How to freeze your credit and protect your finances
Growing concern about identity theft and data breaches has many people looking for ways to protect their financial information. In 2017, over 1,500 data breaches occurred, according to the Identity Theft Resource Center. Credit freezes, also known as security freezes, are one way to lock down your credit report and prevent fraudsters from opening accounts in your name. Here’s what you need to know about freezing your credit.
What is a credit freeze?
A credit freeze helps prevent identity thieves from opening new credit accounts in your name. That’s because most creditors require access to your financial data before issuing credit. But if you’ve frozen your credit, new creditors can’t look at your credit report without your permission. (Your current creditors, government agencies and debt collectors can still access your data.) A freeze doesn’t affect your credit score or prevent you from accessing your own credit report. Your accounts remain open, so it’s a good idea to keep monitoring your bank and credit accounts for signs of fraud.
Who should use a credit freeze?
Confirmed victims of identity theft may be the best candidates for a credit freeze. If your identity hasn’t been stolen but your information has been compromised—for example, if you lost your wallet—you may also want to consider a credit freeze.
If you’ve misplaced your Bank of America debit card, you can use the Mobile Banking app to temporarily lock your card, helping to prevent unauthorized transactions.
How do I freeze my credit?
To place a credit freeze, contact all three major credit reporting agencies (TransUnion, Experian and Equifax) with your request. It shouldn’t cost anything to place a freeze or to lift it for a credit check.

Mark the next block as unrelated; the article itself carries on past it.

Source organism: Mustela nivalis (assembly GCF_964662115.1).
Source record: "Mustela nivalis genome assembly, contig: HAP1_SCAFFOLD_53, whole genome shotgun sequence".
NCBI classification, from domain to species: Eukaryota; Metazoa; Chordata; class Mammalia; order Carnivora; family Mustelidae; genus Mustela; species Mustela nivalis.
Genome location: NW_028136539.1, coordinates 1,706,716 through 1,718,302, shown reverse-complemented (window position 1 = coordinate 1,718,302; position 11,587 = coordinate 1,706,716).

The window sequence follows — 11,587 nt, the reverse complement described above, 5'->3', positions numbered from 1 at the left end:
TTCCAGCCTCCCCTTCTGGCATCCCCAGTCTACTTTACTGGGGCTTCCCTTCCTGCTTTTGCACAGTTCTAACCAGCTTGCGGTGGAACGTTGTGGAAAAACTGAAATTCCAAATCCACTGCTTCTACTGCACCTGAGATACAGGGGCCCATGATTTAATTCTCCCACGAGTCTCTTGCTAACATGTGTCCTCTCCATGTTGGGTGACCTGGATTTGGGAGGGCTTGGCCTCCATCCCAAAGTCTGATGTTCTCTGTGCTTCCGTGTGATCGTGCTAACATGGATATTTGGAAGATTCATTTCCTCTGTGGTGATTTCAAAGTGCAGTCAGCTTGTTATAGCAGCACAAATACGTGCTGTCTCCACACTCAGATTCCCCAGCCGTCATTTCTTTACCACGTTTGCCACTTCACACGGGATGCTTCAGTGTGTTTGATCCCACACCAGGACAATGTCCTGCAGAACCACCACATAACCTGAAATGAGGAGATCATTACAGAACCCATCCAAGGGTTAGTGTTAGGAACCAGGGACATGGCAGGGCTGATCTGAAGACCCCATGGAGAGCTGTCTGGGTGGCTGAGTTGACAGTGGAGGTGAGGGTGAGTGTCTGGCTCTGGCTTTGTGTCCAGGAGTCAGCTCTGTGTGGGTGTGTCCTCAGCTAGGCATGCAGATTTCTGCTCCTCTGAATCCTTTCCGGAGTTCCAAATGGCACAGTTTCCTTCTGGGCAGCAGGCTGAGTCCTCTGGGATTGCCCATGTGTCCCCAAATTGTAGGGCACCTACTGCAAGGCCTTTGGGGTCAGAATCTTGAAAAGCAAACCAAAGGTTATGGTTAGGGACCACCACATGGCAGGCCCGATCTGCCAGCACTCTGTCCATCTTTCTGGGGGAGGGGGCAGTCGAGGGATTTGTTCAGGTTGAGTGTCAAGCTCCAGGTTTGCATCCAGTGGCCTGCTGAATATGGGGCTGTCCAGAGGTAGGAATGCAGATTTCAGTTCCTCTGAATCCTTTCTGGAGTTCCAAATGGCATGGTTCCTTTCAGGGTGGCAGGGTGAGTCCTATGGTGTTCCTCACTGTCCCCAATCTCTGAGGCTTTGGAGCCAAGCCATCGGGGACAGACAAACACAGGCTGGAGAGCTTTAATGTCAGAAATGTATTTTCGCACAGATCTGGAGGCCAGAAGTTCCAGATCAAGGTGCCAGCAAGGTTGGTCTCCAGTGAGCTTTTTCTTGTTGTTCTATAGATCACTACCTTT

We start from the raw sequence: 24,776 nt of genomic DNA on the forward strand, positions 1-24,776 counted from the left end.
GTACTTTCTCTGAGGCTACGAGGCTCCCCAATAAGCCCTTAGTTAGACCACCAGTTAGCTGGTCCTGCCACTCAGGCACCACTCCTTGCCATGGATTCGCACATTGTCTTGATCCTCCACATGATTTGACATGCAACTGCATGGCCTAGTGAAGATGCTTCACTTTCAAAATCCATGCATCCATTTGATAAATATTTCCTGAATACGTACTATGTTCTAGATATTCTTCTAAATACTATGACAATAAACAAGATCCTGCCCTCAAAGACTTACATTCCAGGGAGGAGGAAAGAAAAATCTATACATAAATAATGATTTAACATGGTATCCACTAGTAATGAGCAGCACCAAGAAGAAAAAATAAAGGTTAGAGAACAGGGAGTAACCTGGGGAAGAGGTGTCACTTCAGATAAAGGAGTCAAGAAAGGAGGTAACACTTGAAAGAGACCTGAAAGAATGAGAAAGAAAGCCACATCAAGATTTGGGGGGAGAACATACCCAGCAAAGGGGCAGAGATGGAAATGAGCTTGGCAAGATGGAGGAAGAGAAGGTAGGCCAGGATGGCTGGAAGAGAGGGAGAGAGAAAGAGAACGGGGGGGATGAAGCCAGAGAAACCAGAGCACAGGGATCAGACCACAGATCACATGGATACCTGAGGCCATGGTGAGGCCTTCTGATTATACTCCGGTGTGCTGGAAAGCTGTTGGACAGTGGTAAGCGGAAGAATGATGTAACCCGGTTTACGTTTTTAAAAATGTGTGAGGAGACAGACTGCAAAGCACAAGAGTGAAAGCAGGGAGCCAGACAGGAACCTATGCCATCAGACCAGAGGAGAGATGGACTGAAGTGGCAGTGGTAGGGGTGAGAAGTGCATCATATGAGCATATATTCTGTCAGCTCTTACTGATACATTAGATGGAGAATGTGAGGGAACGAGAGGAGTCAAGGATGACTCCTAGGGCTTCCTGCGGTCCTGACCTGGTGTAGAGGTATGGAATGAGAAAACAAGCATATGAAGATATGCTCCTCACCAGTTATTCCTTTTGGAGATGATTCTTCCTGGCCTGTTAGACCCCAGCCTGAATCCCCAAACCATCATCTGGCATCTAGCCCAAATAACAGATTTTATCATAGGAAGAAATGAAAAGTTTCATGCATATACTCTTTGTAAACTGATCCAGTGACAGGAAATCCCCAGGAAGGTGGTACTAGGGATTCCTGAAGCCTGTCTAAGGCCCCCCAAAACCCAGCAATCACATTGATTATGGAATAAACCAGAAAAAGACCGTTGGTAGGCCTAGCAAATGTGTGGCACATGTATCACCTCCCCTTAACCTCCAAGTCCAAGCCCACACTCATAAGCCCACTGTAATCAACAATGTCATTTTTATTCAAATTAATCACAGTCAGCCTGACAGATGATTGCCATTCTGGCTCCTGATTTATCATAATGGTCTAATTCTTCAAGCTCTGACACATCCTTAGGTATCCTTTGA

Keep in mind that if you plan to buy a house or a car or apply for a new job while you have a credit freeze in place, you may be charged a fee every time your freeze is lifted for a credit check.
Tip: If you want to protect your credit but don’t want to place a freeze, you can issue a fraud alert for free. A fraud alert doesn’t prevent creditors from accessing your credit report, but it tells them to verify your identity before issuing credit.
Lifting the freeze
Each credit bureau provides you with a PIN so you can authorize the release of your credit report when necessary. You can lift a freeze temporarily for a specific transaction by giving the creditor the PIN along with your application for credit, employment or housing. Be sure to explain that this PIN is required in order to access your credit report.
You can also lift the freeze for a specific time period by contacting the credit reporting agencies. But be careful: Depending on state law, you may be charged a fee each time your freeze is lifted. To end your freeze permanently, you need to submit a request to the three credit bureaus. In many states, the freeze remains until you request to remove it, but some states remove the freeze automatically after seven years.